Fancy something a little different? How about some perfectly-prepared Taiwanese dishes at Sheridan Su’s Every Grain? The rice here is an art form. Blended from forbidden black rice, Lundberg Farms Brown Rice, Red Rice and Koshihikari, it’s like nothing you’ve ever tasted. Then delicious small plates include scallion pancake with French onion dip and Malay spicy peanuts with Chinese sausage, and Lou Rou Fan is a legendary main course made with braised mince pork rice and hand-cut pork belly.

Italian inspo

There’s nothing like hearty Italian fare when you’re hungry and Philadelphia native Marc Vetri’s Osteria Fiorella’s restaurant takes this popular cuisine to another level. Located in Red Rock Resort, it boasts a Josper charcoal oven producing dishes like Alaskan Halibut Cioppino and a wood-burning pizza oven (try the delish Diavola). Options like rigatoni with Fiorella sausage ragu, ricotta gnocchi with brown butter and crispy leeks, and focaccia French toast with sweet ricotta and seasonal fruit compote are always popular. And there’s also choice of authentic Italian desserts if you’ve still got room!

Transport in Las Vegas


Several airports serve Las Vegas, so if you’re flying here then picking up your rental car, there are a few different options. McCarran International Airport (LAS) is located in Paradise, 8km south of downtown and it connects the city to various destinations in North America, Europe and Asia. Alternatively, Henderson Executive Airport sits about 20km from the city and North Las Vegas Airport is the city’s second-busiest and provides easy access to the Strip.

Public transport

If walking around Las Vegas for your entire trip sounds like a drag, there are plenty of public transport options. For starters, the Monorail takes you down the Strip in 15 minutes at speeds of 50mph and it’s an easy way to get to the likes of MGM Grand, Caesar’s Palace and Westgate Las Vegas. The Deuce bus also covers the Strip (stopping at practically every resort), Downtown and Fremont Street.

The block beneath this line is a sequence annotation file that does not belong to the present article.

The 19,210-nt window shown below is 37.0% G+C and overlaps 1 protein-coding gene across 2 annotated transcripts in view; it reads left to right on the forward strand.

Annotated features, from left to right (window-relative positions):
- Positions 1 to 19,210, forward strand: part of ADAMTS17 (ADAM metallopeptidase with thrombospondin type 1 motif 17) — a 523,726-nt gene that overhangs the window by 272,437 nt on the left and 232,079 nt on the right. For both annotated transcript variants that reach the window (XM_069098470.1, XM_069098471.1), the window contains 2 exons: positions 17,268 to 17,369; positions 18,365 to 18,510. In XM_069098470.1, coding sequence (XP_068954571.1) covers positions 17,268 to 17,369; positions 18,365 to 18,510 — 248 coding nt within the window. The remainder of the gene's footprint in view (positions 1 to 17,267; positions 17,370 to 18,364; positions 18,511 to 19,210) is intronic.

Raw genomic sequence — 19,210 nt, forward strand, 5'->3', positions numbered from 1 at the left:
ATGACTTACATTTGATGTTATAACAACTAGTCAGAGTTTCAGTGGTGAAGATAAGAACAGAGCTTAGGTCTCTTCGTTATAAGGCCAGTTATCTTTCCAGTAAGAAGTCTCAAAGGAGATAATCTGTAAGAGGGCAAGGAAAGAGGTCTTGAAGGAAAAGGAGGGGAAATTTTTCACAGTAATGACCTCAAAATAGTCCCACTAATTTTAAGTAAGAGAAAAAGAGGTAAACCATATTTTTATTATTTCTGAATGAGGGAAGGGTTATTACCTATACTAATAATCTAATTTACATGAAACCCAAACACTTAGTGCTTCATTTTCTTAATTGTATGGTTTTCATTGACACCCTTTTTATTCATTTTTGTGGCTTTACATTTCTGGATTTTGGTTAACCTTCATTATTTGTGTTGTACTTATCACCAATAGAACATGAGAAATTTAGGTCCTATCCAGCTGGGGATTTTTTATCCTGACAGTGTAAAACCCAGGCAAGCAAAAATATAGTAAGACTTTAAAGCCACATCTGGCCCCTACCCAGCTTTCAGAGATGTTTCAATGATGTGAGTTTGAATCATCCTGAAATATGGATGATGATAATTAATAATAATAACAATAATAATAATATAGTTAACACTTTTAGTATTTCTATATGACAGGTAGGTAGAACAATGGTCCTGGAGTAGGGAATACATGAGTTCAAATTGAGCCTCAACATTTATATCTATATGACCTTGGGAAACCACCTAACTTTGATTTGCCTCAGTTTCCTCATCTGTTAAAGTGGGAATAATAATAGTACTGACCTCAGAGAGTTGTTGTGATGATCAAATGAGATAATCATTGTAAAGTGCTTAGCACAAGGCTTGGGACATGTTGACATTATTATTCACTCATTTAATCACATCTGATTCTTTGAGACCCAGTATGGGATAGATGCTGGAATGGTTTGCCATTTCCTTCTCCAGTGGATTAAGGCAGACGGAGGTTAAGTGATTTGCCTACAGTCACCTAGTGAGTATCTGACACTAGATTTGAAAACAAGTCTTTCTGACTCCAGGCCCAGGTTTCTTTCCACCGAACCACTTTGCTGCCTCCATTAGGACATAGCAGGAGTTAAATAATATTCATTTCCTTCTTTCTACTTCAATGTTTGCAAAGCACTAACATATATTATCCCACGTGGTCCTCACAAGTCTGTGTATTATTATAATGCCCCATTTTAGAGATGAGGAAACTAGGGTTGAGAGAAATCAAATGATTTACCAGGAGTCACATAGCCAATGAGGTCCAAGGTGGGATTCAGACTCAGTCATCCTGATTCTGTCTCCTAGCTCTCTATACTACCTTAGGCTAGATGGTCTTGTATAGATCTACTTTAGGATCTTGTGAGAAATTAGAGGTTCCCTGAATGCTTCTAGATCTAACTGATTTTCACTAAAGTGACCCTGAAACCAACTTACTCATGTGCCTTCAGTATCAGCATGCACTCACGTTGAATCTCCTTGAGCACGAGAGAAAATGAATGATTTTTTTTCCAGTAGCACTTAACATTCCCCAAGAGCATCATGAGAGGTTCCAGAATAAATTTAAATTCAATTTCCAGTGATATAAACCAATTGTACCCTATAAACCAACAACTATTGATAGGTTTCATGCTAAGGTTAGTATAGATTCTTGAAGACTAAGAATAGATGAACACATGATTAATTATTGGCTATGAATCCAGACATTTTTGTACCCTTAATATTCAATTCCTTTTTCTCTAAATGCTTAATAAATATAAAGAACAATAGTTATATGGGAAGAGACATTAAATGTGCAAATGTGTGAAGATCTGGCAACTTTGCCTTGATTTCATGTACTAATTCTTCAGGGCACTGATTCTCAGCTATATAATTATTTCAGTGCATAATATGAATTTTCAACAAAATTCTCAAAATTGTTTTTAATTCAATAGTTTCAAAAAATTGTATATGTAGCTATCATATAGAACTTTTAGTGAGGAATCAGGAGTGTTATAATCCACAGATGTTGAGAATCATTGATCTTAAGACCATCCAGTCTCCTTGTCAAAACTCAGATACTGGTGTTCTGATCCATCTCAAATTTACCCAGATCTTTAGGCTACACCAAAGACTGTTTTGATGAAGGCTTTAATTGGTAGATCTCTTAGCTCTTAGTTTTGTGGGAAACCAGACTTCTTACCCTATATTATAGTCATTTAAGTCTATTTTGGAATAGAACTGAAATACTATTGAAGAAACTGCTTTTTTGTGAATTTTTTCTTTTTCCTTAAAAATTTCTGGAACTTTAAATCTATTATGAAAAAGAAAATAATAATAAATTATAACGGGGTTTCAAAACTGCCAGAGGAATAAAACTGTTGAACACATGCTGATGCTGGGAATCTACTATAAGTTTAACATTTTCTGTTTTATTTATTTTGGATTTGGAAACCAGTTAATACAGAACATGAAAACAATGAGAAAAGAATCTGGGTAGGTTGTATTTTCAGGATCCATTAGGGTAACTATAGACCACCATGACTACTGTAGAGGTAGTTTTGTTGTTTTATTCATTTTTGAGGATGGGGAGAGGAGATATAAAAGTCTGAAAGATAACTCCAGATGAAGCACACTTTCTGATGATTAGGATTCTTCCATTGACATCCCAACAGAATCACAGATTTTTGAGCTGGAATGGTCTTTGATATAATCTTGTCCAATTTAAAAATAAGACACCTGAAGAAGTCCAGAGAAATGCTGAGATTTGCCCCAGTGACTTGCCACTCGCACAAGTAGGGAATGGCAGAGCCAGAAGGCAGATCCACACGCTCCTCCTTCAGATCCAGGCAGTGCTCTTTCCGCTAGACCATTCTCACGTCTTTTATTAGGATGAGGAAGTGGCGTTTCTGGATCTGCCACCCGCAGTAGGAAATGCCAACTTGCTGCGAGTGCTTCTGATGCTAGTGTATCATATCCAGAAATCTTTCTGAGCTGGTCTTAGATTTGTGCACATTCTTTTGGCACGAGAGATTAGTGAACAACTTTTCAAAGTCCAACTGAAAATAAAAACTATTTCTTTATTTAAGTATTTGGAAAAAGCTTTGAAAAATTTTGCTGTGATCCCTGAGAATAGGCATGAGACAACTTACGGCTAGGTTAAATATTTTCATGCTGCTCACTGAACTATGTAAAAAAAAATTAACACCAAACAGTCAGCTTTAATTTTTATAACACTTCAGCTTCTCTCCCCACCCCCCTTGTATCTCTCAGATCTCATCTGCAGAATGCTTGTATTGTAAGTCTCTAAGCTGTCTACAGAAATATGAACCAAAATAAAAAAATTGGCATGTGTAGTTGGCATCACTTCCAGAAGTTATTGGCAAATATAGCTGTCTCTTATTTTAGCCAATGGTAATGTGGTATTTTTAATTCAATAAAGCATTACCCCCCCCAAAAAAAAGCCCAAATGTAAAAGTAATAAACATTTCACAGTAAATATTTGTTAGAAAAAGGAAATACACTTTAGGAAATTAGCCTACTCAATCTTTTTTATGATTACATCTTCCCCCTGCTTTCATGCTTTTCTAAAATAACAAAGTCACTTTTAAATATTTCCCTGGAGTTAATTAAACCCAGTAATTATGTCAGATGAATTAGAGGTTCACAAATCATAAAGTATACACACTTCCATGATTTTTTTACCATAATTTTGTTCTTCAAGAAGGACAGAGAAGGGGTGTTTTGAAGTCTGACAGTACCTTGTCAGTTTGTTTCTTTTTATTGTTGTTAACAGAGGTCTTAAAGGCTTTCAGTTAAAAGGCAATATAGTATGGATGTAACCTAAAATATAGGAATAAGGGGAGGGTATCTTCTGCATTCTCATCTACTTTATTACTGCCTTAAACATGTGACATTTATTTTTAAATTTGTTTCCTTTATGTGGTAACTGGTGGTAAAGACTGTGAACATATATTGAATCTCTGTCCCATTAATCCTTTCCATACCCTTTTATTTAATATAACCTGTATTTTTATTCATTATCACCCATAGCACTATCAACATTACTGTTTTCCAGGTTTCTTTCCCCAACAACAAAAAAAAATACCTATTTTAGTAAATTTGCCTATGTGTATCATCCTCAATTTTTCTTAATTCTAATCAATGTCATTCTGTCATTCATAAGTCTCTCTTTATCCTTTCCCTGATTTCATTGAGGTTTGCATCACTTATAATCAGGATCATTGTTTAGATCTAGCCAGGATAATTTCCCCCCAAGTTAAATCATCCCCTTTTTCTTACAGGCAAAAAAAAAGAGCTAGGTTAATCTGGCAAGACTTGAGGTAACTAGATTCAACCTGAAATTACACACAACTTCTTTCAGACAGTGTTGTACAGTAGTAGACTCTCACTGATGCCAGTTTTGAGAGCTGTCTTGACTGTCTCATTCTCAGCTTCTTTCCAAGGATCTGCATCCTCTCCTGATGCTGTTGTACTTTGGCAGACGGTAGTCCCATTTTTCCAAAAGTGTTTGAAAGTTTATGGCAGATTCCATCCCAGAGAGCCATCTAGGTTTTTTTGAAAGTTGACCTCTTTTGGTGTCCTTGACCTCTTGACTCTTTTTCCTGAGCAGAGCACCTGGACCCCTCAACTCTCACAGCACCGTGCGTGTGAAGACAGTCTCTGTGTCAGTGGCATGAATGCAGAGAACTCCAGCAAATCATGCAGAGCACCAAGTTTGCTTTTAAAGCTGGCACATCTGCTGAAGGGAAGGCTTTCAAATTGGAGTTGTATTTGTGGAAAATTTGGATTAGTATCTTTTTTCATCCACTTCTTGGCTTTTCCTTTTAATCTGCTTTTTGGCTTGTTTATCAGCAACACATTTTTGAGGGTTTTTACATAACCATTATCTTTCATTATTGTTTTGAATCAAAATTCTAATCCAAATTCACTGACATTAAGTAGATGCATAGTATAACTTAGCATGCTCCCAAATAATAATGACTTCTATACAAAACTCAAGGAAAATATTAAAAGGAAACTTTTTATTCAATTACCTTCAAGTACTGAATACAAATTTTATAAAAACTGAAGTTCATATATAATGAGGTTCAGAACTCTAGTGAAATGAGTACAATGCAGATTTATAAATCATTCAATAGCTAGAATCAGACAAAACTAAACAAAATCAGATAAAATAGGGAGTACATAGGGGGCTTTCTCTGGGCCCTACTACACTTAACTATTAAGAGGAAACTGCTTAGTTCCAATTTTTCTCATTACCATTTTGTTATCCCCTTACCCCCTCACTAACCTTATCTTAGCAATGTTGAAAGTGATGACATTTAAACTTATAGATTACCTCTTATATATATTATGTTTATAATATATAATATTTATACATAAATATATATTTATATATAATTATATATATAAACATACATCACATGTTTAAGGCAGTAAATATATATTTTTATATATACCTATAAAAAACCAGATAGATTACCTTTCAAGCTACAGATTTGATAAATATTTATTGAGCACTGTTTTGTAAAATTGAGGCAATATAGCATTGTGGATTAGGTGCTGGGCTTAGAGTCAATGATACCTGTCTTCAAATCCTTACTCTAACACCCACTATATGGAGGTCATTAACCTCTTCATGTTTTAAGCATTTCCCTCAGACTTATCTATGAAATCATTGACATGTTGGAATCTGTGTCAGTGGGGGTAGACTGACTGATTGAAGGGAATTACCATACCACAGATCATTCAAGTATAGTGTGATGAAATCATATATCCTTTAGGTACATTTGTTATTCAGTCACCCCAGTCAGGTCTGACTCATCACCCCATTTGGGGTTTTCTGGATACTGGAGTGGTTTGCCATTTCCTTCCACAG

It’s convenient to rent a car when you want to explore Vegas and surrounding hotspots in the comfort of your own vehicle, but you don’t necessarily need to use it every day – for instance, most people prefer to navigate the Strip on foot or via public transport. You should also be particularly careful in rush hour, which is weekdays between 7-9am and 4-6pm and weekends any time after 4pm.

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FAQs about car hire in Las Vegas

Most frequently asked questions about hiring a car in Las vegas

Car hire start at about $15 a day depending on the time of year and type of car.
At first glance Las Vegas seems very expensive but the truth is it’s quite flexible and can be as cheap as you want it to be. You’ll spend around $255 per day.
It heavily depends on your itinerary but it is advisable for moving around more smoothly.
You’ll want to pay a visit to The Strip, Fremont Street, Fountains of Bellagio, the Roller coaster at the Hotel New York and the Venetian Hotel.
March is usually an ideal time to be outdoors in Las Vegas.
For a small car it will be $281 for a week, which is $40 per day.
You can find a small car for a month for $1076, or $35 per day.
The average price of a gallon of fuel can vary between $2.51 and $2.59.